school girls and boys, with their
ten teachers, got aboard. They
also bad a special car, which war
very prettily decorated with their
society colors. The girls and boys
wore the school-uniform and tbe
gty ribbon-badges of their society.
Tbey were a merry party and it
did one good to watch their bright
faces to fay nothing of listening
to their "College Yell," whenever
a town was reached or a train pass
ed, as they announced tbe fact that
tbey were "Southern Girls " A
small boy on a passing car paid
them a pretty tribute by gracefully
throwing them a kiss. Ask those
girls if they caught itl Some ot
our readers will bo glad to hear
that Clara McDonald and Annie
Whittington, of Gloster, of our
College, were among these girls
Tbey were both glad and surprised
to see us, and asked many questions
about Liberty and Gloster people
Tbe country all through Alabama
is broken and barren, yet withal
very picturesque. V e passed around
and through small mountains, and
over high trestles and bridges,
often finding ourselves three hun
dred feet up in the air. The little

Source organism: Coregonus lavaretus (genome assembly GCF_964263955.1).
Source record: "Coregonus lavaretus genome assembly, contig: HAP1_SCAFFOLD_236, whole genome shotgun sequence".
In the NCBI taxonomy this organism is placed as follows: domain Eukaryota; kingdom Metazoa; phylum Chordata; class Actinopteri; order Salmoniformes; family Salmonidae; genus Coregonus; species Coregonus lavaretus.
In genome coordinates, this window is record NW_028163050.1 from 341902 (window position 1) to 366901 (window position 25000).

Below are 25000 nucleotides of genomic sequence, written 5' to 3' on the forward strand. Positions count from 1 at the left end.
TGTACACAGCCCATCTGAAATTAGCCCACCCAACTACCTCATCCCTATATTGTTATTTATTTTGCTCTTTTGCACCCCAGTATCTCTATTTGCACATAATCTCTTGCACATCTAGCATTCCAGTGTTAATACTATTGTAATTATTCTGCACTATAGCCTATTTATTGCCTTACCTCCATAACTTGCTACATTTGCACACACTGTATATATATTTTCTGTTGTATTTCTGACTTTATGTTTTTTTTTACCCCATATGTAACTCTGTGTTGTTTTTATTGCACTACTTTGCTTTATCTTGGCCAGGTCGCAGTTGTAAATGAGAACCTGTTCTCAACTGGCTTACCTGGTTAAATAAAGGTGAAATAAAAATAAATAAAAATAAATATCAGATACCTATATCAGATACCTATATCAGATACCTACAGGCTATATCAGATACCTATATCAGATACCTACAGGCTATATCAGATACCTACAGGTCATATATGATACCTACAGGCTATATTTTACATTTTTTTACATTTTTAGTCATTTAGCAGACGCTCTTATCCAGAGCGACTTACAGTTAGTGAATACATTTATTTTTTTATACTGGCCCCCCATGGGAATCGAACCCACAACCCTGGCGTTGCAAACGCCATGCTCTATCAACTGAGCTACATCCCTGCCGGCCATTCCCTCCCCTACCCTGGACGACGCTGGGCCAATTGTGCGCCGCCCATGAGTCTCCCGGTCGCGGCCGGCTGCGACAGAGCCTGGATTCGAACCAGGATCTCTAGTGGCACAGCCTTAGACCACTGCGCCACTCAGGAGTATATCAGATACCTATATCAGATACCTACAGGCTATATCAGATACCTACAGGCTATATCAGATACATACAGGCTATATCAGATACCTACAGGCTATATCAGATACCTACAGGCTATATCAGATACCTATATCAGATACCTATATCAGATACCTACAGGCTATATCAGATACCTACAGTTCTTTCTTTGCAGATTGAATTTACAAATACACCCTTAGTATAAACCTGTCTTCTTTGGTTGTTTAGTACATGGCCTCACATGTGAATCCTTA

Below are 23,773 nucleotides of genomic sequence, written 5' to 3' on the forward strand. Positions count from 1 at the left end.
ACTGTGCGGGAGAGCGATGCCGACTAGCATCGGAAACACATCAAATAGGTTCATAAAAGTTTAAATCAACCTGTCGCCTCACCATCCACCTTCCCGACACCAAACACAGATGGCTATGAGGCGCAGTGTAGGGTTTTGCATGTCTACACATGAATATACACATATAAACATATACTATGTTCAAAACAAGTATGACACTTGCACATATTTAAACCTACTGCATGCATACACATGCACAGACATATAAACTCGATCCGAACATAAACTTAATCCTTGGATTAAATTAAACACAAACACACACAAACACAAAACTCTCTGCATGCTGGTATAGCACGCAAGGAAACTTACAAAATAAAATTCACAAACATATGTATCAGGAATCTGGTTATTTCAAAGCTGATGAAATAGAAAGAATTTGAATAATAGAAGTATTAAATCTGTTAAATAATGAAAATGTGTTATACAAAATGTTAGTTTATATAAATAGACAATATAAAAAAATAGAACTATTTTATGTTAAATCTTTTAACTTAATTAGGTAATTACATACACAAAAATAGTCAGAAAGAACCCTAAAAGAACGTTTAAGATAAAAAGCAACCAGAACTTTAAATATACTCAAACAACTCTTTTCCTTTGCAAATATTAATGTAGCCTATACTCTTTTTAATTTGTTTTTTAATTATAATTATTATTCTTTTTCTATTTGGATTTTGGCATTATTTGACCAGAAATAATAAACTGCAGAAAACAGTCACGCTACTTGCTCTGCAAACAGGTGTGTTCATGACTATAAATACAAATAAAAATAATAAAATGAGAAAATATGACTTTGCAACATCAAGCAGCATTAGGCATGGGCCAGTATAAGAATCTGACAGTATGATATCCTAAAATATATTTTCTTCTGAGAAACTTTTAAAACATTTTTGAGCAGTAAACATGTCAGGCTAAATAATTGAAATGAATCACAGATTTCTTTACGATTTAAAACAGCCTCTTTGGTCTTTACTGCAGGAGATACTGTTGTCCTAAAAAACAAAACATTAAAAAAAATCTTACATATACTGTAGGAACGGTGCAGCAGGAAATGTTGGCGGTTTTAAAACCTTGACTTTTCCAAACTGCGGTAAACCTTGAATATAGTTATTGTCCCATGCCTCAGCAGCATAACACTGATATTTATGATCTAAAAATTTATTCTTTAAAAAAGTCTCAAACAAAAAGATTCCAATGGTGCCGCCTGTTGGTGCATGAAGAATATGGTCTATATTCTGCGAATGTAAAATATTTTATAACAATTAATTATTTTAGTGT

mountain streams are beautiful
at ther wind in and out along the
railroad and the mining villages
built bigh on the hillside, make
one think that these people moet
be of kin to The Cliff-Dwellers
their homes are almost as inaccessi
ble. We passed through two
tunnels one a quarter of a mile,
the other one-half of a mile long
and when we again emerged into
daylight, the banks on either side
of the road rose so bigh as to cut
off almost all the sun-light. Bir
mingham, as seen from the depot,
is tbe smokiest, dirtiest, busiest
looking city we have ever seen, and
we were not sorry to leave it be
hind us.
Tbe other side of Birmingham
we overtook a freight-train that was
real badly wrecked a few minutes
ahead of our time the ergine and
several cars were piled in a heap,
and several persons were slightly
injured. We shuddered to think of
tbe dangers through which we were
About five o'clock, Wednesday
afternoon, our train said to be the
longest one that ever went over
that line pulled into Atlanta.
We were a dusty and thoroughly
wearied crowd, but after a good
night's rest we were ready for the
Not having attended the Fair at
Chicago, we were hardly prepared
for the magnificent beauty of tbe
scene wbicb spread out before us.
They aay that in size and grandenr
it is nothing to compare with the
Fair, but it is big enough for
us (and for a ten days' trip most be
vastly more satisfying). An attempt
to describe the Atlanta Exposition
were a vain thing, and yet we wish
that we could bring it all before
you just as we saw it The beauti
ful balf-moon-shaped lake "Clara
Meer;" the handsome buildings;
tbe noble gardens, terrace above